Starburst amacrine cell
Vesicular inhibitory amino acid transporter
Asari H, Meister M. Divergence of visual channels in the inner retina. Nat Neurosci. 2012;15(11):1581–9.
Dumoulin A, Triller A, Dieudonné S. IPSC kinetics at identified GABAergic and mixed GABAergic and glycinergic synapses onto cerebellar Golgi cells. J Neurosci. 2001;21(16):6045–57.
Huang ZJ, Di Cristo G, Ango F. Development of GABA innervation in the cerebral and cerebellar cortices. Nat Rev Neurosci. 2007;8(9):673–86.
Decavel C, Van Den Pol AN. GABA: a dominant neurotransmitter in the hypothalamus. J Comp Neurol. 1990;302(4):1019–37.
Halassa MM, Acsády L. Thalamic inhibition: diverse sources, diverse scales. Trends Neurosci. 2016;39(10):680–93.
Wässle H, et al. Glycine and GABA receptors in the mammalian retina. Vis Res. 1998;38(10):1411–30.
Van den Pol AN, Gorcs T. Glycine and glycine receptor immunoreactivity in brain and spinal cord. J Neurosci. 1988;8(0270-6474 (Print)):472–92.
Sanes DH, et al. Quantitative distribution of the glycine receptor in the auditory brain stem of the gerbil. J Neurosci. 1987;7(11):3793–802.
Trombley PQ, Shepherd GM. Glycine exerts potent inhibitory actions on mammalian olfactory bulb neurons. J Neurophysiol. 1994;71(2):761–7.
Song W, Chattipakorn SC, McMahon LL. Glycine-Gated Chloride Channels Depress Synaptic Transmission in Rat Hippocampus. J Neurophysiol. 2006;1:2366–79.
Diamond JS. Inhibitory interneurons in the retina: types, circuitry, and function. Annu Rev Vis Sci. 2017;3(1):1–24.
Nerlich J, et al. Dynamic fidelity control to the central auditory system: synergistic glycine/GABAergic inhibition in the cochlear nucleus. J Neurosci. 2014;34(35):11604–20.
Wässle H. Parallel processing in the mammalian retina. Nat Rev Neurosci. 2004;5(10):747–57.
Wässle H, Boycott BB. Functional architecture of the mammalian retina. Physiol Rev. 1991;71(2):447–80.
Hoon M, et al. Functional architecture of the retina: development and disease. Prog Retin Eye Res. 2014;42:44–84.
Yamagata M, Weiner JA, Sanes JR. Sidekicks: synaptic adhesion molecules that promote lamina-specific connectivity in the retina. Cell. 2002;110(5):649–60.
Yamagata M, Sanes JR. Dscam and sidekick proteins direct lamina-specific synaptic connections in vertebrate retina. Nat. 2008;451(7177):465–9.
Matsuoka RL, et al. Class 5 transmembrane semaphorins control selective mammalian retinal lamination and function. Neuron. 2011;71(3):460–73.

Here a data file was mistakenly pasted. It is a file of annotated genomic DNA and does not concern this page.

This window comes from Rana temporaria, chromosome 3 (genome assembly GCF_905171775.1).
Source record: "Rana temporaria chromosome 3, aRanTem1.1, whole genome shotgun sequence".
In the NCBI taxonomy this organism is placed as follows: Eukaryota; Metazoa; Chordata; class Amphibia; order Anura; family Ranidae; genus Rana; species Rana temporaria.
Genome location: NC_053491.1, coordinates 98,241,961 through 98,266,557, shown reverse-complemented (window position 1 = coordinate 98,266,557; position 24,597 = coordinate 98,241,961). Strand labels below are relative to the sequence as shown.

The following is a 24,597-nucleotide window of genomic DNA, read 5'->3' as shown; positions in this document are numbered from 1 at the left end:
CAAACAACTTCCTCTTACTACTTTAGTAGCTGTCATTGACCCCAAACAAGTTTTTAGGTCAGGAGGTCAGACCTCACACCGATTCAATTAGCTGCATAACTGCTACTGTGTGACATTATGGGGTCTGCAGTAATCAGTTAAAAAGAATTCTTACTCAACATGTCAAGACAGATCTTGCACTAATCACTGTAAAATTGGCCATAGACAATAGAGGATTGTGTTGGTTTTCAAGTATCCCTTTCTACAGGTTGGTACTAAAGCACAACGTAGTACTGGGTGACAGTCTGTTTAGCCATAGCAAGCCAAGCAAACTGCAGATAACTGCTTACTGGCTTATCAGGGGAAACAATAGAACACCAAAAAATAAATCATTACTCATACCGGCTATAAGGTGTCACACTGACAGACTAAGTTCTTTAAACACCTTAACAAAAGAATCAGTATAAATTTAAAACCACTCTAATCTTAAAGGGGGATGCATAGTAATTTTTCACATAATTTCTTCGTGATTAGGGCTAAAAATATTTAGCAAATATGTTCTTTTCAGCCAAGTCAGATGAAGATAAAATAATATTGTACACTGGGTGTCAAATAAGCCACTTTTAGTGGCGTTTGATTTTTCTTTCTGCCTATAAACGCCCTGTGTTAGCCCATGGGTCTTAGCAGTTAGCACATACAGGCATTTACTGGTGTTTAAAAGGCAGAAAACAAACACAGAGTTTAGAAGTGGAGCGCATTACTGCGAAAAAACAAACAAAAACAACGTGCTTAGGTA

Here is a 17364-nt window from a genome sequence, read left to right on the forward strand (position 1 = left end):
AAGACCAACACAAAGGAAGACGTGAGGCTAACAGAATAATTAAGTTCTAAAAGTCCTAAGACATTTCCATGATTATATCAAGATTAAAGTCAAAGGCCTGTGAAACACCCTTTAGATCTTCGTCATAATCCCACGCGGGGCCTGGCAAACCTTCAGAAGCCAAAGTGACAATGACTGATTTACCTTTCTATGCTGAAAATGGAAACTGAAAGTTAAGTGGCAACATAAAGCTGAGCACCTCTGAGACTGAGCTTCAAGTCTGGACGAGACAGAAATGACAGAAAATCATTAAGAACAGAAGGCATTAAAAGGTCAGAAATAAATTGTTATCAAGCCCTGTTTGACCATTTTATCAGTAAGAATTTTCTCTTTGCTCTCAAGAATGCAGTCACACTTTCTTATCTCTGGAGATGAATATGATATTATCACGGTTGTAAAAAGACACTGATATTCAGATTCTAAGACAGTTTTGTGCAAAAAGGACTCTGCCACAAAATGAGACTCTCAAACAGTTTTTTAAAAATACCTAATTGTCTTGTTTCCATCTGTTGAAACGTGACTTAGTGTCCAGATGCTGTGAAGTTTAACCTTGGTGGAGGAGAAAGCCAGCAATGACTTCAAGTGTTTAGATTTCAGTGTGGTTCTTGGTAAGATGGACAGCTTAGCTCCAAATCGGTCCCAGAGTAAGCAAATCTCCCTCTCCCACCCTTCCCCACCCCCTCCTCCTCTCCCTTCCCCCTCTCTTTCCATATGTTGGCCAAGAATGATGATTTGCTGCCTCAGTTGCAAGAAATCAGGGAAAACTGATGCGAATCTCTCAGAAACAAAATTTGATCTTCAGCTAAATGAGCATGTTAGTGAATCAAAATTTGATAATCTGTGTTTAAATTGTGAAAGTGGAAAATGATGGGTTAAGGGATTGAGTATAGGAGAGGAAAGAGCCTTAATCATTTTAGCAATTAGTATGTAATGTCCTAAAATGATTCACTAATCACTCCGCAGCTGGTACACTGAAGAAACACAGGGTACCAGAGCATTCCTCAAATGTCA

Matsuoka RL, et al. Transmembrane semaphorin signalling controls laminar stratification in the mammalian retina. Nat. 2011;470(7333):259–63.
Hughes DI, et al. P boutons in lamina IX of the rodent spinal cord express high levels of glutamic acid decarboxylase-65 and originate from cells in deep medial dorsal horn. Proc Natl Acad Sci U S A. 2005;102(25):9038–43.
Betley JN, et al. Stringent specificity in the construction of a GABAergic presynaptic inhibitory circuit. Cell. 2009;139(1):161–74.
Ashrafi S, et al. Neuronal Ig/Caspr recognition promotes the formation of axoaxonic synapses in mouse spinal cord. Neuron. 2014;81(1):120–9.
Lefebvre JL, et al. Protocadherins mediate dendritic self-avoidance in the mammalian nervous system. Nat. 2012;488(7412):517–21.
Kostadinov D, Sanes JR. Protocadherin-dependent dendritic self-avoidance regulates neural connectivity and circuit function. elife. 2015;4 https://doi.org/10.7554/eLife.08964.
Yonehara K, et al. Congenital nystagmus gene FRMD7 is necessary for establishing a neuronal circuit asymmetry for direction selectivity. Neuron. 2016;89(1):177–93.
Moleirinho S, et al. The expanding family of FERM proteins. Biochem J. 2013;452(2):183–93.
Di Cristo G, et al. Subcellular domain-restricted GABAergic innervation in primary visual cortex in the absence of sensory and thalamic inputs. Nat Neurosci. 2004;7(11):1184–6.
Kapfer C, et al. Experience-dependent refinement of inhibitory inputs to auditory coincidence-detector neurons. Nat Neurosci. 2002;5(3):247–53.
Kandler K, Clause A, Noh J. Tonotopic reorganization of developing auditory brainstem circuits. Nat Neurosci. 2009;12(6):711–7.
Sassoè-Pognetto M, Patrizi A. The Purkinje cell as a model of synaptogenesis and synaptic specificity. Brain Res Bull. 2017;129:12–7.
Cioni J-M, et al. SEMA3A signaling controls layer-specific interneuron branching in the cerebellum. Curr Biol : CB. 2013;23(10):850–61.
Telley L, et al. Dual function of NRP1 in axon guidance and subcellular target recognition in cerebellum. Neuron. 2016;91(6):1276–91.
Ango F, et al. Ankyrin-based subcellular gradient of neurofascin, an immunoglobulin family protein, directs GABAergic innervation at purkinje axon initial segment. Cell. 2004;119(2):257–72.
Michaely P, Bennett V. Mechanism for binding site diversity on Ankyrin. J Biol Chem. 1995;270(52):31298–302.
Jenkins SM, Bennett V. Ankyrin-G coordinates assembly of the spectrin-based membrane skeleton, voltage-gated sodium channels, and L1 CAMs at Purkinje neuron initial segments. J Cell Biol. 2001;155(5):739–46.
Ango F, et al. Bergmann glia and the recognition molecule CHL1 organize GABAergic axons and direct innervation of Purkinje cell dendrites. PLoS Biol. 2008;6(4):e103.
Voigt T, Wässle H. Dopaminergic innervation of AII amacrine cells in mammalian retina. J Neurosci. 1987;7(12):4115–28.
Sigler A, et al. Formation and maintenance of functional spines in the absence of presynaptic glutamate release. Neuron. 2017;94(2):304–311.e4.
Schubert T, et al. Assembly of the outer retina in the absence of GABA synthesis in horizontal cells. Neural Dev. 2010;5:15.
Schubert T, et al. Developmental regulation and activity-dependent maintenance of GABAergic presynaptic inhibition onto rod bipolar cell axonal terminals. Neuron. 2013;78(1):124–37.